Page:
Willie @ Ottawa Jazz Festival - 06-21-2013

80 years young. While most of us pray we get to that age some day, imagine what it must have been like for Willie Nelson to have reached that milestone while on the road doing what he has loved for almost his entire life. Opening with the hopefully forgotten memories of "Whiskey River" I couldnt help but grin at the amount of social change he has seen throughout the years You and I will never experience anything like that in our lifetimes. 

I was curious to hear how everything would sound on the grounds of Confederation Park considering its spaciousness and the fact that Willie and his Family Band are much more suited to intimate venues. The volume was much lower towards the back but improved dramatically within the first third of the stage. I couldnt even hear Kevin Smith's bass until I moved but at least the man we all came to devote our attention to came through loud, clear, and vibrant. From the second song it seemed we were in for a treat as "Still Still Moving To Me" informed us that this band in the midst of their tour were on top of their game.

Willie paid tribute to many country greats throughout the night including Waylon Jennings ("Good Hearted Woman"), Hank Williams ("Jambalaya", "Hey Good Looking", "Move It On Over") and the seemingly underrated song writer Kris Kristofferson ("Help Me Make It Through The Night"). I wont even begin to guess if there were more red bandanas thrown out to the crowd or participatory sing-alongs. Willie's audience certainly know the material and he kept delivering with songs like "Mamas Dont Let Your Babies Grow up to be Cowboys" and the always welcomed medley of "Funny How Time Slips Away", "Crazy" and "Night Life". The final third was a highlightand featured his more well known material and the collective anticipation was matched in wonderful performances of "Blue Eyes Crying In The Rain", "Always On My Mind", "Georgia On My Mind" (is there a better harmonica solo than what is found inside of Georgia?), "On The Road Again".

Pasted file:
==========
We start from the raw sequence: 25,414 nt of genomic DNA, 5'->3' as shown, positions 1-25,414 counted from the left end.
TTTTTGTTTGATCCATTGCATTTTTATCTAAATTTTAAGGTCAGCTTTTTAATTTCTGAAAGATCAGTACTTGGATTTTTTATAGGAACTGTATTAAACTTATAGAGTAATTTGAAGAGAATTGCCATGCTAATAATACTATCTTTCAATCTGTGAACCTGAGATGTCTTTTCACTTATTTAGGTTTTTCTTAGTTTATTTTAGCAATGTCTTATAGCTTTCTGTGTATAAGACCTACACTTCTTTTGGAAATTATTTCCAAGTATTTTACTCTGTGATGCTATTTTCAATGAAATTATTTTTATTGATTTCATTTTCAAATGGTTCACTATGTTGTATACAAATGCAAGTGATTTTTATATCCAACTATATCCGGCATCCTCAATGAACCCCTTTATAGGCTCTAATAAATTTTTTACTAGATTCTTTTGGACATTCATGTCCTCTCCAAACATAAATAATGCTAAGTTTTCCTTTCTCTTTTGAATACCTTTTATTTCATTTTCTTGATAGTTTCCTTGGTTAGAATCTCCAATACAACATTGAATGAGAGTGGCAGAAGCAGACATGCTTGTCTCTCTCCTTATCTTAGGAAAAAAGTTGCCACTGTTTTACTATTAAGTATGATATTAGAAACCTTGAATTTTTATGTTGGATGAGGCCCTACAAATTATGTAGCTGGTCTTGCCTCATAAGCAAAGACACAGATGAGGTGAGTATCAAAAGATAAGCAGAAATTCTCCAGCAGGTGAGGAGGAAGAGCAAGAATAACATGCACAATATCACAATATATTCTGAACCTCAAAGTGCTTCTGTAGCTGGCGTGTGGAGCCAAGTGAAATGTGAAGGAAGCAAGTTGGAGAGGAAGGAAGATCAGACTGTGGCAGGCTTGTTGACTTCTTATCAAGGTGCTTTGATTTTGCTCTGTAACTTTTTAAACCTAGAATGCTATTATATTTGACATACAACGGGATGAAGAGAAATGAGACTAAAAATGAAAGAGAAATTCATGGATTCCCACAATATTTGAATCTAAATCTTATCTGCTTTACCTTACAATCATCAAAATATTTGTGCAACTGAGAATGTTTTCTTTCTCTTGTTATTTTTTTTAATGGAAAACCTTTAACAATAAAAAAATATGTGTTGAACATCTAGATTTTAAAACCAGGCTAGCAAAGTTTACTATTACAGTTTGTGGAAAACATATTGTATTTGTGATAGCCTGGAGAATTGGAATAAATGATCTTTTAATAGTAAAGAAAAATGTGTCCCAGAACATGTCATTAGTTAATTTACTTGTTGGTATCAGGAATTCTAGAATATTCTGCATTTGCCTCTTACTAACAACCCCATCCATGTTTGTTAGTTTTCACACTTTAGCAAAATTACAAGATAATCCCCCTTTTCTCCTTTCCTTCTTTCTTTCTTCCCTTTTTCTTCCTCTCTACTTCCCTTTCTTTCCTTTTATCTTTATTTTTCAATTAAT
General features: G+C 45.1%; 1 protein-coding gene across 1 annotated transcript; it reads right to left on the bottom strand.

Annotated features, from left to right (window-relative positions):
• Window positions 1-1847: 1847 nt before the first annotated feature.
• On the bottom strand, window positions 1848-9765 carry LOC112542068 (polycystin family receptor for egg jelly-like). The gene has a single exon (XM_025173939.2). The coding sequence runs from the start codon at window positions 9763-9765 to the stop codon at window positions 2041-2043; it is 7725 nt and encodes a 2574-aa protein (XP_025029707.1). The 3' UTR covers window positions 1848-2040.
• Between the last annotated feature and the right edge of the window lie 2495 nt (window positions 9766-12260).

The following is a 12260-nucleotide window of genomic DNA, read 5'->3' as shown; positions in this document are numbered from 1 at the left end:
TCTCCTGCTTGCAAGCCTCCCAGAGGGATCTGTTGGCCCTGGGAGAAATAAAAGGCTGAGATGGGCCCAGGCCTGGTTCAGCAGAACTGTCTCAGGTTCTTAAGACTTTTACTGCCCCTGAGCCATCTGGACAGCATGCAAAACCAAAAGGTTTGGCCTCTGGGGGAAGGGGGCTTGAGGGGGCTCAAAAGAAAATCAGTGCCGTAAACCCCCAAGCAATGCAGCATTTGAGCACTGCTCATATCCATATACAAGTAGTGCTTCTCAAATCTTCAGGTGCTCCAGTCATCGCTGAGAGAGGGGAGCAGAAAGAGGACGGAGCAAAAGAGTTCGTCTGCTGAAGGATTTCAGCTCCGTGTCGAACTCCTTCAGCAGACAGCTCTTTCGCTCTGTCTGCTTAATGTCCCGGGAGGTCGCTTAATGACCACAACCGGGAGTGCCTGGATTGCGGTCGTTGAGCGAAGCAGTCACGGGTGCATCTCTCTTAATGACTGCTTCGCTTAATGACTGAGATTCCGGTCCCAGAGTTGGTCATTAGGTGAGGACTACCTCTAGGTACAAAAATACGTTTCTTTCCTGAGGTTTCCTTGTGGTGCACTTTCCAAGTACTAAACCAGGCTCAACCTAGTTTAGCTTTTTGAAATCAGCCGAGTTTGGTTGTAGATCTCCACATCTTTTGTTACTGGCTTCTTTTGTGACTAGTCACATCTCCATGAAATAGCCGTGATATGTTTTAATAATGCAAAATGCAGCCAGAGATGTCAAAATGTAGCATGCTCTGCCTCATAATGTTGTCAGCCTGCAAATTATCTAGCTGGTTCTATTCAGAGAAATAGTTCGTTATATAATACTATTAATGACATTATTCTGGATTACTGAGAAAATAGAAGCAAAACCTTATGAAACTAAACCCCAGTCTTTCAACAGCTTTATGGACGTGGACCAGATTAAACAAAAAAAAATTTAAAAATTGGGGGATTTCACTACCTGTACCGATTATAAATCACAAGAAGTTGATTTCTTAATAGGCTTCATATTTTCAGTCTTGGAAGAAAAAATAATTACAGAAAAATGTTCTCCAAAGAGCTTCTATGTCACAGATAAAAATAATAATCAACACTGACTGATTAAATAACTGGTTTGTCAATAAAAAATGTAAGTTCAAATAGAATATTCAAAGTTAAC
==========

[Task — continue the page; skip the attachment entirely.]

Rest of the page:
While Willie Nelson is far more known as a country musician there is no debating that his approach is far more aligned with jazz and those styles were once again in full effect as he put on a stellar display of back beat note crescendos all night long. His solos are so unique that they really should simple name that particular music Trigger, in honour of his guitar. A man of virtue with nothing left to prove the inspiration that Willie instills in everyone has really transcended from beyond his music so I had a good chuckle as "Roll Me Up And Smoke Me When I Die" doubled as a part of the closing encore. Willie created a large campfire jam under the stars that ended far too early, albeit as satisfying a night at one's favorite wooded getaway.